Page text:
Teachers heading to Tulane for advanced bio lesson

A group of teachers from Odessa and Justin will be heading to Tulane University School of Medicine today to learn about cell biology, microscopy and bioengineering.
Tissue engineering, stem cell biology, tissue culture, cell image analysis and bioreactors are also on the agenda for career and technical education health science teachers Holley Davilla, Shonda Owen, Christina Portillo and Tenille Aranda, Chief Innovation Officer Jason Osborne said.
Osborne said he first went to Tulane a year ago to work toward a partnership with the university.
“There’s a lot of pieces there. It takes a while to get any of these initiatives to the point where we can start embedding. Then you have to get teachers excited. … ,” Osborne said.
He added that there is no shortage of teachers who are anticipating the various professional development opportunities that have come up recently.
In November 2018, 12 teachers visited the Perot Museum of Nature and Science where they got an exclusive tour of their bio lab, as well as fossil prep room. Teachers also got to anatomist Joy know Reidenberg, along and other paleontologists and scientists as they dug for fossils.
Osborne said this gives teachers a chance to put their experiences to use in the classroom and get students excited about their future.
“… We want to make sure that it’s all over the country, if not the globe, that we can open up this window for teachers and students. We have seen some teachers grow dramatically in the way that they are now embedding their lessons and bringing real, tangible experiences to the classroom,” Osborne added.
The Education Foundation is pitching in for travel costs to fly teachers to Tulane. The initiative is part of PICK Education, a program aimed at providing hands-on professional development for teachers and bringing real-world science and research projects to ECISD students.
“We’re always grateful for their support,” Osborne said.
He added that Science Coordinator Ashley Osborne will be going to Tulane also to learn about software implementation and how to embed it into biology classes, Advanced Placement biology and possibly physics.
ECISD’s future projects with Tulane will be to replicate bioreactors here and to mimic exactly what the lab is doing in Tulane. Osborne said a bioreactor is a device where you can isolate tissue and build cells onto scaffolding that acts as a template for tissue regeneration.
“Not only will the students learn about this type of research and actively do the research, there’s a huge potential for their data to go to scientific research to be a part of it. … Their data could be added into a publication and they could get credit for their work, which is really exciting. They could get Texas Scholar hours out of this,” Osborne said.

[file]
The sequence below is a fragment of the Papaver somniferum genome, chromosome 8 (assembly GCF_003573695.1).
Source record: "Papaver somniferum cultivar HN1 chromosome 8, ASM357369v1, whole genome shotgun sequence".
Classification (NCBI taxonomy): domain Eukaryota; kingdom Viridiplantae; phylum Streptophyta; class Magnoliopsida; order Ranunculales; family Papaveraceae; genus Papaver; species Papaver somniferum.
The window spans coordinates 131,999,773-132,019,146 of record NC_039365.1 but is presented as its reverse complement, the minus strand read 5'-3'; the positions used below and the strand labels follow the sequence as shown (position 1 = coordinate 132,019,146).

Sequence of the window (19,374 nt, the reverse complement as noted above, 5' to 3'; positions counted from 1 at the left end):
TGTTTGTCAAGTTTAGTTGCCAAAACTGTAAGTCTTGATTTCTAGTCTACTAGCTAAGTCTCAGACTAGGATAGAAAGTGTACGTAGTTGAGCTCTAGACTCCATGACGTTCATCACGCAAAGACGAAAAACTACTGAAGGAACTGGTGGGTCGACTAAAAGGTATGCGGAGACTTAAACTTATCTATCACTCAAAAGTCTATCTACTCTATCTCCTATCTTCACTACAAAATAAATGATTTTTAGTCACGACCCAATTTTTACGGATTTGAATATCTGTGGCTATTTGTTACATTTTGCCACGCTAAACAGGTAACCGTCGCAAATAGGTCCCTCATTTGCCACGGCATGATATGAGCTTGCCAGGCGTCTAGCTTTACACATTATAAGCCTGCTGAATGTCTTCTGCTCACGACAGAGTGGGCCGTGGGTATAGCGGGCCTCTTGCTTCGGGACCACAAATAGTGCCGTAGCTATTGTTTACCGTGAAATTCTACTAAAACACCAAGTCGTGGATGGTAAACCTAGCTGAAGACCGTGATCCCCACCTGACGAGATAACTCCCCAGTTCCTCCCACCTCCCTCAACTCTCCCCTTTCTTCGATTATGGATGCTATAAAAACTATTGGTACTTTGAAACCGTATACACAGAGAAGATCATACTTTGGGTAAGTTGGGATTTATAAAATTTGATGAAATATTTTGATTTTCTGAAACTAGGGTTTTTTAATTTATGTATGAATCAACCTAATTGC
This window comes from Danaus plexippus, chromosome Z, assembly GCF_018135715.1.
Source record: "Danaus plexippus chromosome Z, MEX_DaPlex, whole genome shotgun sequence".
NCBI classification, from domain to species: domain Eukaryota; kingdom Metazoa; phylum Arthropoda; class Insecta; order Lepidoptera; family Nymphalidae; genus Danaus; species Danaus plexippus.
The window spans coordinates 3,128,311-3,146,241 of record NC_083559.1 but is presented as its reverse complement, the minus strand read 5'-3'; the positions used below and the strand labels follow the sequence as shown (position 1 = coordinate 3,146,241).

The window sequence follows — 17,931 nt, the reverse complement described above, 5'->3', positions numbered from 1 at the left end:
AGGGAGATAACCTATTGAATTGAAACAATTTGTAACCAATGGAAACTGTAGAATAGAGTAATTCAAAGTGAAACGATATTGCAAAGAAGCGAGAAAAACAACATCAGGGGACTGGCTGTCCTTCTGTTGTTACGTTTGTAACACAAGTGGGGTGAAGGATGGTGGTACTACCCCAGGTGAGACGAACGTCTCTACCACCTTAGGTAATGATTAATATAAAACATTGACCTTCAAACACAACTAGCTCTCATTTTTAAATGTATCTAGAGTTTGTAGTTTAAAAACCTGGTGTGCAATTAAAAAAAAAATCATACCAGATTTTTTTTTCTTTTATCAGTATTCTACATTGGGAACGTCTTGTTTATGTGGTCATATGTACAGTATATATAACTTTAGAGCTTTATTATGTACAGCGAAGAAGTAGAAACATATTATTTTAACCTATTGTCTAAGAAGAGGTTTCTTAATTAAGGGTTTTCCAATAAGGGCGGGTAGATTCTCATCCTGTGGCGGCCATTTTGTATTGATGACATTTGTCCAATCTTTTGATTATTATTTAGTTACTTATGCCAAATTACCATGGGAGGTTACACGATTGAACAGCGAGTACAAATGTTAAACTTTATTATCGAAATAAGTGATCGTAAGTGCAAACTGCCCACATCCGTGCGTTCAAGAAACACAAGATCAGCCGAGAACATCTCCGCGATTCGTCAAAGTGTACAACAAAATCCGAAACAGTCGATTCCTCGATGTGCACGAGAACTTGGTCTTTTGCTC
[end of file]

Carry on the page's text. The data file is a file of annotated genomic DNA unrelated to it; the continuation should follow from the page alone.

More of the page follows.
Osborne said the district will be working with Bruce Bunnell at Tulane and Clay Christian has been working as a liaison between Tulane and ECISD.
He said Bunnell is one of Tulane’s top faculty at the medical school.
“The opportunity is just so rare — one to have the opportunity to be able to be involved with Tulane medical campus, but then also to have a researcher that’s so willing to open the door and this cost the district zero when it came to the training,” Osborne said.
The ECISD teachers will fly out Wednesday and return Saturday. Two teachers from Northwest ISD in Justin are also participating.
“We have pretty intensive days of training that take us into Friday afternoon, then opportunities to meet other researchers that are now catching on to this idea, so that’s super exciting,” Osborne said.
He said the idea is to build a model with a view toward pulling in other laboratories.
“This is the same model as what we’re working with Texas Tech Health Sciences with the human placenta projects,” Osborne said.
Aranda and Davilla said they are “super excited” about the chance to go to Tulane. They are both respiratory therapists who decided to teach.
“I think it’s a great opportunity for us and for our students. It’s something that we’re going to be able to bring back that’s out of their element, but hopefully it’s something that they’re going to want to do and like to do,” Davilla said.
Neither Aranda nor Davilla thought this would be available to teachers or students.
“I think it’s on a completely different level,” Davilla said. “I would have never thought that they’d want high school students to help in research.”
Aranda said they hope to implement what they learn as soon as possible.
“We know what they’re going teach us there, but we don’t know when and how we’re going to implement it with what they’re learning now,” Davilla said.
The teachers also are excited about getting to learn alongside their students and meeting peers from Northwest ISD and learn how they are going to use what they’ve learned in their curriculum.
“We hope to understand it all. We’re going to be sponges,” Aranda said.
Executive Director of Career and Technical Education Carla Byrne said she is excited that CTE is being given this opportunity to lead the way for ECISD students in healthcare programs.
“Often CTE is overlooked as high rigor, high academics, which is just not the case. Students in the health science program are bright and passionate about medicine and healthcare. This just makes sense and we are so grateful,” Byrne said.